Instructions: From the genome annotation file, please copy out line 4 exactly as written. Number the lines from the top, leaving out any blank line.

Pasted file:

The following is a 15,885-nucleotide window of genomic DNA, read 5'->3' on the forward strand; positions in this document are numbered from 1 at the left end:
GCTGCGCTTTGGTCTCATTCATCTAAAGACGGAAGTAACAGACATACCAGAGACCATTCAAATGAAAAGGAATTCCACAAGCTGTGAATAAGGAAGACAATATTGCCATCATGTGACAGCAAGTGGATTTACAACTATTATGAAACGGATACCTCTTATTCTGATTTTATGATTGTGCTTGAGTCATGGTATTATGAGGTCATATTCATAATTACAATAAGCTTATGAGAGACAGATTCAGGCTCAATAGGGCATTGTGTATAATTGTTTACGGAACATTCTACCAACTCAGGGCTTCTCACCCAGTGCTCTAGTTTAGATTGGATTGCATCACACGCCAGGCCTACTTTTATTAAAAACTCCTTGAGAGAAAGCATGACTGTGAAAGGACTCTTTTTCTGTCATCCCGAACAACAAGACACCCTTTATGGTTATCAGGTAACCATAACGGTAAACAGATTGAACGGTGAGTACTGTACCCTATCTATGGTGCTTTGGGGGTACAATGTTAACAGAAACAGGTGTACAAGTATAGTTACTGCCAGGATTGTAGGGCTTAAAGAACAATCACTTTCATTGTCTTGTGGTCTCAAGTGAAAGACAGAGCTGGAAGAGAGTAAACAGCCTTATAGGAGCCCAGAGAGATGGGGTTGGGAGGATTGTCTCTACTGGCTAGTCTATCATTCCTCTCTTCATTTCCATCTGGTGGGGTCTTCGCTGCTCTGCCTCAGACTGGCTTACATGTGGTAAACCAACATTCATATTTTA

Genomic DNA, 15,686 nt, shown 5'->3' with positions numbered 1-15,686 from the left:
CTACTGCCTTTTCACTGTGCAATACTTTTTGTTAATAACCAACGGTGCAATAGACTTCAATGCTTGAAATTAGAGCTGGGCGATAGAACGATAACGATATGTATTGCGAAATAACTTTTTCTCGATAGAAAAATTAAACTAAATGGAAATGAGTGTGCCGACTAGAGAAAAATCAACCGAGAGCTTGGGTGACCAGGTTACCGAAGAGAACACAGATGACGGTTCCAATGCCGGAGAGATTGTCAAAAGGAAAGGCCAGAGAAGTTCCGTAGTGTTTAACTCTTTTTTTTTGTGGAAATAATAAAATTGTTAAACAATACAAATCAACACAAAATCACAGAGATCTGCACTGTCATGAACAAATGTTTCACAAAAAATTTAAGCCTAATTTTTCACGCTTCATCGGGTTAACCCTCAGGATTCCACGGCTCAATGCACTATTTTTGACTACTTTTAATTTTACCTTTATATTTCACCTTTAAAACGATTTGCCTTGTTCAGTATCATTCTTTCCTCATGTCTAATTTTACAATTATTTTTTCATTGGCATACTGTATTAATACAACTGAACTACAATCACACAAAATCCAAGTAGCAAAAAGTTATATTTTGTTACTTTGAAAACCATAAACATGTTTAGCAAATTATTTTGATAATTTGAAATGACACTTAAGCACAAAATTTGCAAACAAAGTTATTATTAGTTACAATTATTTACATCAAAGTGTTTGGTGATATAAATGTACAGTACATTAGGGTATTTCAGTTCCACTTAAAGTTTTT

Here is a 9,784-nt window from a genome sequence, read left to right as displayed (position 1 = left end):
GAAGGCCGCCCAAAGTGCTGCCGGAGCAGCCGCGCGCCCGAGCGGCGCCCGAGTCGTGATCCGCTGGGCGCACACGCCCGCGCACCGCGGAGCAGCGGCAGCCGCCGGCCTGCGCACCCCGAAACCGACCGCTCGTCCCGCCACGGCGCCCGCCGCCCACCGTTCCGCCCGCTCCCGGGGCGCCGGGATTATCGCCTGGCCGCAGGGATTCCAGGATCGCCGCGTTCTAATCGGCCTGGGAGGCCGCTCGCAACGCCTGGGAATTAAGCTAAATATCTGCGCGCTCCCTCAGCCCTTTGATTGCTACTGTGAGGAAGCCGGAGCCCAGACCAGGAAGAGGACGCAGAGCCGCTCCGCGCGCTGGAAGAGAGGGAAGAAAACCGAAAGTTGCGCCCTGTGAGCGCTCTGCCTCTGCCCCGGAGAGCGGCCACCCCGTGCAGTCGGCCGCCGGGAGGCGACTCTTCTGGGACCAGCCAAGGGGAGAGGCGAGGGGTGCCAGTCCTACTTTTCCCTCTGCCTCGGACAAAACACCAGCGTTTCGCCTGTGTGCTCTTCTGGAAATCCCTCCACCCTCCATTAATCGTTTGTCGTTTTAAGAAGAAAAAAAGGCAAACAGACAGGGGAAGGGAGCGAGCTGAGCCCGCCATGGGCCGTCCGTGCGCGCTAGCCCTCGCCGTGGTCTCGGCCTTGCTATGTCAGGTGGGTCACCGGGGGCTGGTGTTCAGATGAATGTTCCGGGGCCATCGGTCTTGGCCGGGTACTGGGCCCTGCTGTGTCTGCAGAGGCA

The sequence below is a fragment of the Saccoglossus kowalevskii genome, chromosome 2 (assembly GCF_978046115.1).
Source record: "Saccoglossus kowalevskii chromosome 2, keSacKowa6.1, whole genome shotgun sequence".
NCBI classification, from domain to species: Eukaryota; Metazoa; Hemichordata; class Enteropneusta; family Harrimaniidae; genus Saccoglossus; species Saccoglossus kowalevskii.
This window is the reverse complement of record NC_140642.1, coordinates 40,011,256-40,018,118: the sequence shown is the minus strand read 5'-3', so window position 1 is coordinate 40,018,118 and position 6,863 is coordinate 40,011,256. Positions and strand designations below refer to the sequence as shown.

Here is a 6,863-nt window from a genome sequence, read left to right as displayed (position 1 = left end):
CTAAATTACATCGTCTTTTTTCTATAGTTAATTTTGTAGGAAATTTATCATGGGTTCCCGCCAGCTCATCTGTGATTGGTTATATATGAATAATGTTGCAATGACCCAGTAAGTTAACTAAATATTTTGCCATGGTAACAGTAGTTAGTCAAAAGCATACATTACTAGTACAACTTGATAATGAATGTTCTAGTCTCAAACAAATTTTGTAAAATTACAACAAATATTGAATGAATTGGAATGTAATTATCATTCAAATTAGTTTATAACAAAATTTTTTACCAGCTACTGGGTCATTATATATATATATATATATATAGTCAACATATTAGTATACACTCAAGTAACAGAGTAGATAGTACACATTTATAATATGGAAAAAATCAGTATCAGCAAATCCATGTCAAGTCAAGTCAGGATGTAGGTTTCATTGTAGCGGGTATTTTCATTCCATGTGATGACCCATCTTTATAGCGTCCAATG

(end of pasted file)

CTACTGCCTTTTCACTGTGCAATACTTTTTGTTAATAACCAACGGTGCAATAGACTTCAATGCTTGAAATTAGAGCTGGGCGATAGAACGATAACGATATGTATTGCGAAATAACTTTTTCTCGATAGAAAAATTAAACTAAATGGAAATGAGTGTGCCGACTAGAGAAAAATCAACCGAGAGCTTGGGTGACCAGGTTACCGAAGAGAACACAGATGACGGTTCCAATGCCGGAGAGATTGTCAAAAGGAAAGGCCAGAGAAGTTCCGTAGTGTTTAACTCTTTTTTTTTGTGGAAATAATAAAATTGTTAAACAATACAAATCAACACAAAATCACAGAGATCTGCACTGTCATGAACAAATGTTTCACAAAAAATTTAAGCCTAATTTTTCACGCTTCATCGGGTTAACCCTCAGGATTCCACGGCTCAATGCACTATTTTTGACTACTTTTAATTTTACCTTTATATTTCACCTTTAAAACGATTTGCCTTGTTCAGTATCATTCTTTCCTCATGTCTAATTTTACAATTATTTTTTCATTGGCATACTGTATTAATACAACTGAACTACAATCACACAAAATCCAAGTAGCAAAAAGTTATATTTTGTTACTTTGAAAACCATAAACATGTTTAGCAAATTATTTTGATAATTTGAAATGACACTTAAGCACAAAATTTGCAAACAAAGTTATTATTAGTTACAATTATTTACATCAAAGTGTTTGGTGATATAAATGTACAGTACATTAGGGTATTTCAGTTCCACTTAAAGTTTTT